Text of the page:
Anatomy of a suit
A suit, the two-piece ensemble that you either wear in your day-to-day work, or only on special occasions like weddings and interviews, is much more than regular clothing. The anatomy of a suit is a piece of engineering that, if constructed well, has the ability to transform the body.
- The suit is meant to look slim, but not feel in the least tight
- To move with the body but not lose shape
- It needs to feel like a second skin even after wearing it for 12 hours straight.
The secrets to making all this happen are hidden on the inside.
When you buy a suit, you may be aware of a couple of the construction pieces: the lapel, the waistline, the pockets. We’re going to give you a closer glimpse into its mastery, so you can appreciate it as you’re wearing your suits, and approach your next buy with more confidence and curiosity.
Let’s dissect it…
The suit jacket
The shoulder of the jacket straightens and broadens the natural shape of the wearer. Not just that, but it also creates a shell in which the shoulder and the top of the arm are allowed to move freely without distorting the jacket. The shoulder pad is made of cotton, wool and horse hair layers.
The floating chest piece
The canvas chest piece is a key piece of the jacket, and where a lot of the craftmanship and handsewing goes into. This piece is meant to give the jacket structure and shape, while still move with the body and maintain both comfort and shape. A good suit should only mould to your shape and posture in time.
The collar and lapels
The collar and lapels frame the tie, the neck and the face. In high quality bespoke suits, handsewn diagonal stitches keep the line of collar crisp throughout the life of a suit.
The lapel also features a buttonhole, with an interesting origin story: in winter men wore dress hats they strapped to the buttonhole with an elastic band. This way a gust of wind couldn’t blow their hat away. Another story says that the buttonhole had a matching button on the underside of the other lapel, to button the top of the jacket up in cold weather. Nowadays you will mostly use your lapel for flowers and lapel pins.
Outer breast pocket
The breast pocket started as a handkerchief pocket. Now it’s ornamental and is used to display a well-coordinated, outfit enhancing pocket square.
Buttons are both a fashion vehicle, as well as an important part of the geometry of silhouette construction. A jacket can have one, two or three buttons (or one, two or three rows of buttons for double breasted jackets). When and where you should wear your jacket buttoned or unbottoned is a topic for another time, but if in doubt, take Tom Ford’s advice.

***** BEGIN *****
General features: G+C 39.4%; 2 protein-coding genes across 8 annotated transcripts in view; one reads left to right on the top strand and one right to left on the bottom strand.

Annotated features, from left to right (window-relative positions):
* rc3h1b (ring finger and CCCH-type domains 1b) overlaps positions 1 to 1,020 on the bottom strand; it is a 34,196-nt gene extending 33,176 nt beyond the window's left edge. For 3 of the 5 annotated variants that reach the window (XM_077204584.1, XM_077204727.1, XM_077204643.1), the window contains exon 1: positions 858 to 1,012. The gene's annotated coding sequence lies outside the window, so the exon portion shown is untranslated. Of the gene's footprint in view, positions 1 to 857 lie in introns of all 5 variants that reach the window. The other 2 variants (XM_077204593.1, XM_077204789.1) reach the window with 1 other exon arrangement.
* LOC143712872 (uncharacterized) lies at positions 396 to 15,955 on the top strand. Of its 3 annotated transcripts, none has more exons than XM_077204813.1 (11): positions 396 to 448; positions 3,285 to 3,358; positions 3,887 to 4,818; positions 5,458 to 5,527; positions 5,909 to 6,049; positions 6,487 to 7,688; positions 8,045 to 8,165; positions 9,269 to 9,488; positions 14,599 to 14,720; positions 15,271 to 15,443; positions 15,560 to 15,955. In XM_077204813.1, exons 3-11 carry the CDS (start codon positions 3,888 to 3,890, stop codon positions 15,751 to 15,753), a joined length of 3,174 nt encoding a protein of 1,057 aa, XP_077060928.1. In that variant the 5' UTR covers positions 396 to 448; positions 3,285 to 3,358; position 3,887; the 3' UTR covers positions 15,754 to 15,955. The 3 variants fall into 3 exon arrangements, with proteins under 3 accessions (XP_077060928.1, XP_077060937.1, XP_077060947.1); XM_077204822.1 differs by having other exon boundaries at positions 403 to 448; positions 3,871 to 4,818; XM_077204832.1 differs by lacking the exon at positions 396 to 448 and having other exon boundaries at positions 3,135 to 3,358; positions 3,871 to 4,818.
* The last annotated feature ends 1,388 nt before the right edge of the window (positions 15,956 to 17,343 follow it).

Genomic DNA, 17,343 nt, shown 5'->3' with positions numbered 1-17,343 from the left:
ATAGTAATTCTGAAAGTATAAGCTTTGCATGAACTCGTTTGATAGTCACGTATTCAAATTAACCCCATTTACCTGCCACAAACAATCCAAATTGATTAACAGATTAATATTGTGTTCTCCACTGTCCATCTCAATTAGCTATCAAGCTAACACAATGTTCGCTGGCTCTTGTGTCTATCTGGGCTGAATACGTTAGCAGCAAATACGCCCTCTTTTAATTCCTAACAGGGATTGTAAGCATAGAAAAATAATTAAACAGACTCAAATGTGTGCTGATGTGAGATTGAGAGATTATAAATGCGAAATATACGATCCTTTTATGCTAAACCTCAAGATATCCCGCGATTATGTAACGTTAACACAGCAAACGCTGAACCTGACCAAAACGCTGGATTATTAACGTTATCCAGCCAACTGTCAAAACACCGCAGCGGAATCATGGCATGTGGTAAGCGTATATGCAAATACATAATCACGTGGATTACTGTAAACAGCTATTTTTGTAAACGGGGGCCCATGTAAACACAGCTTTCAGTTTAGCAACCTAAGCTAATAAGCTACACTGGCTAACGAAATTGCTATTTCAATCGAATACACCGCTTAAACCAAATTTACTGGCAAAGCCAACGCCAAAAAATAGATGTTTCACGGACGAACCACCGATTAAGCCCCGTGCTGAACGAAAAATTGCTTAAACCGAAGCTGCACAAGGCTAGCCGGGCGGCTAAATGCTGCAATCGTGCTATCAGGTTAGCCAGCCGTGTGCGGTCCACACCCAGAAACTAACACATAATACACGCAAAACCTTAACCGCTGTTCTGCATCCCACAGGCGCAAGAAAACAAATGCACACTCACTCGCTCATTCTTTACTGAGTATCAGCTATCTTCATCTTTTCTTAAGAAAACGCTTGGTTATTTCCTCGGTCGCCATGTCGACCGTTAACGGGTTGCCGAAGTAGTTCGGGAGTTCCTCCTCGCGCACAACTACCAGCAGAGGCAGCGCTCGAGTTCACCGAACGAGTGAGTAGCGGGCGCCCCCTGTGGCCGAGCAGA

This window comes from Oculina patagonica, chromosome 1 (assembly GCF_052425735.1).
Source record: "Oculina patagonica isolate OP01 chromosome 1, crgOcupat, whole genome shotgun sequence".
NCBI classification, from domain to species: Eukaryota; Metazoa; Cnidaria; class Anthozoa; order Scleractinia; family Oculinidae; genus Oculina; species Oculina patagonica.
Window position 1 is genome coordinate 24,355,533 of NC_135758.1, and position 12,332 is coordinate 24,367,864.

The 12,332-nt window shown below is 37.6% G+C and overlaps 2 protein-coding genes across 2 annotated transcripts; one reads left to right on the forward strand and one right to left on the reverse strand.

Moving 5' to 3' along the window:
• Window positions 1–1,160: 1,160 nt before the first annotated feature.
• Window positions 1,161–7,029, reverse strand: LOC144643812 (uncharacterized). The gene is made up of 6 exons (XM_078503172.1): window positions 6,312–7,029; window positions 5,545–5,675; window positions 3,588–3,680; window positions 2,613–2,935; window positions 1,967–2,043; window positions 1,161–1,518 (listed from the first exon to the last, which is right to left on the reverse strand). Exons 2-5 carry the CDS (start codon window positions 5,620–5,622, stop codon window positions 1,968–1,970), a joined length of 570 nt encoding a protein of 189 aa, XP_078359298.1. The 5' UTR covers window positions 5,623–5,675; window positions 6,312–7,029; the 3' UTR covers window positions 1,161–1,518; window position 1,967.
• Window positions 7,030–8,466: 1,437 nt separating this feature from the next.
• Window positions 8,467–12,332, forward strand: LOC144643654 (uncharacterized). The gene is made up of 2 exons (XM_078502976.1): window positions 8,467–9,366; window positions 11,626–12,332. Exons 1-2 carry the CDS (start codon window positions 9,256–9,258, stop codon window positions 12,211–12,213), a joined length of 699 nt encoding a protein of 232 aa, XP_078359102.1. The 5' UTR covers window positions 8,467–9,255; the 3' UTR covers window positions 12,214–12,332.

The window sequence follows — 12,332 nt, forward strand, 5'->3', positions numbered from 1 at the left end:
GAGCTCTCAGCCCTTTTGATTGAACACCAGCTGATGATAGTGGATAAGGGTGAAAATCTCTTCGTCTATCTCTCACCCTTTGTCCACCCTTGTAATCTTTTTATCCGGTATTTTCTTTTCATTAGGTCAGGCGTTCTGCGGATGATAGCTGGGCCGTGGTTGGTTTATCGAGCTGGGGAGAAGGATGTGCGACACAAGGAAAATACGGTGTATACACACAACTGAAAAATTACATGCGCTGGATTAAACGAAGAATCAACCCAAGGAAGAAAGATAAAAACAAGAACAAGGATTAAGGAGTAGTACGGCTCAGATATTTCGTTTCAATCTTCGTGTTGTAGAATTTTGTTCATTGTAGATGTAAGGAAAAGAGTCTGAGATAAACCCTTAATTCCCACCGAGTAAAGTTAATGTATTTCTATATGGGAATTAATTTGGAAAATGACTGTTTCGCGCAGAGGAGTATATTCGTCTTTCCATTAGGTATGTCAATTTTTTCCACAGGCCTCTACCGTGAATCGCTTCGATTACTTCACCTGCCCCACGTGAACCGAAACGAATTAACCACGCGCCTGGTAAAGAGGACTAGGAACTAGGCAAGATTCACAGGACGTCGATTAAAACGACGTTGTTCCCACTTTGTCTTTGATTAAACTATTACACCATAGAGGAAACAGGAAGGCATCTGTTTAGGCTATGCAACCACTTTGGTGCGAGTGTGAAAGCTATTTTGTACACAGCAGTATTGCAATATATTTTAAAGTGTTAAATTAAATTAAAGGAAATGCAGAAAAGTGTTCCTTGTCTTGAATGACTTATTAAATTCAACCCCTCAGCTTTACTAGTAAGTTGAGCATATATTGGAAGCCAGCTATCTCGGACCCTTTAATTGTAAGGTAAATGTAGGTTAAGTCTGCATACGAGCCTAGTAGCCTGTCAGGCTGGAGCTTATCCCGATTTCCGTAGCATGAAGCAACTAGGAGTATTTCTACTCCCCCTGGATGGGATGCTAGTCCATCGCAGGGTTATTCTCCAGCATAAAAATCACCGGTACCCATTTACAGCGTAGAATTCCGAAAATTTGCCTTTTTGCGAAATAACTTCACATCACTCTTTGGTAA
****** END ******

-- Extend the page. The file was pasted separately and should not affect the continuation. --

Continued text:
Always keep your jacket buttoned. If I had one rule for men, it’s this. It instantly makes your silhouette.Tom Ford
Sleeve vent and buttons
The cuff of a jacket usually has a sleeve vent. This portion will either be an actual vent where the buttons can be unfastened, or sewn together to maintain a more buttoned-up appearance. Top quality suits have true sleeve vent.
The back vents’ origins are said to go back to equestrian fashion, where their role was to allow the jacket to maintain structure. They can be double, which is considered traditionally British, single or American style, and even no back vent, which had its prime time during Hollywood’s golden era. These days we give the back vents their due credit for helping shape your silhouette.
The suit trousers
The waistband’s role is to create a flattering appearance, with no compromise to comfort. To get that effect, the waistband should sit between the hips and belly button. There are certain tricks to enhance your proportions: for example, a higher waistline gives the illusion of a longer leg, but this should be handled carefully by an experienced tailor.
The belt loops’ role is to keep your trousers sitting at the perfect height. To be clear, belts are not a necessity, but an alternative to braces. They can be a convenient option to have.
Trouser seat and rise
No two body shapes are identical. A well tailored seat and rise in your trousers will ensure a better, more comfortable fit, and n this way, a longer life for your trousers. Anatomically, the rise is essentially the length from the crotch to the waistband, and the sit is the width.
The trouser adds a crisp look to your ensemble, and is a prerequisite for a formal look. It should be down the front of the leg, not on the side.
The trouser hem is a part of the suit where we can express style preference. Traditional hems for trousers are cuffed, but modern style favours uncuffed hems for more of a cleaner look.
Having a better knowledge of what the anatomy of a suit and of what role each part plays, puts you in a better position to choose a suit that suits you, and looking and feeling best in it. Are you ready for the truly bespoke experience a suit offers? Make a booking now.
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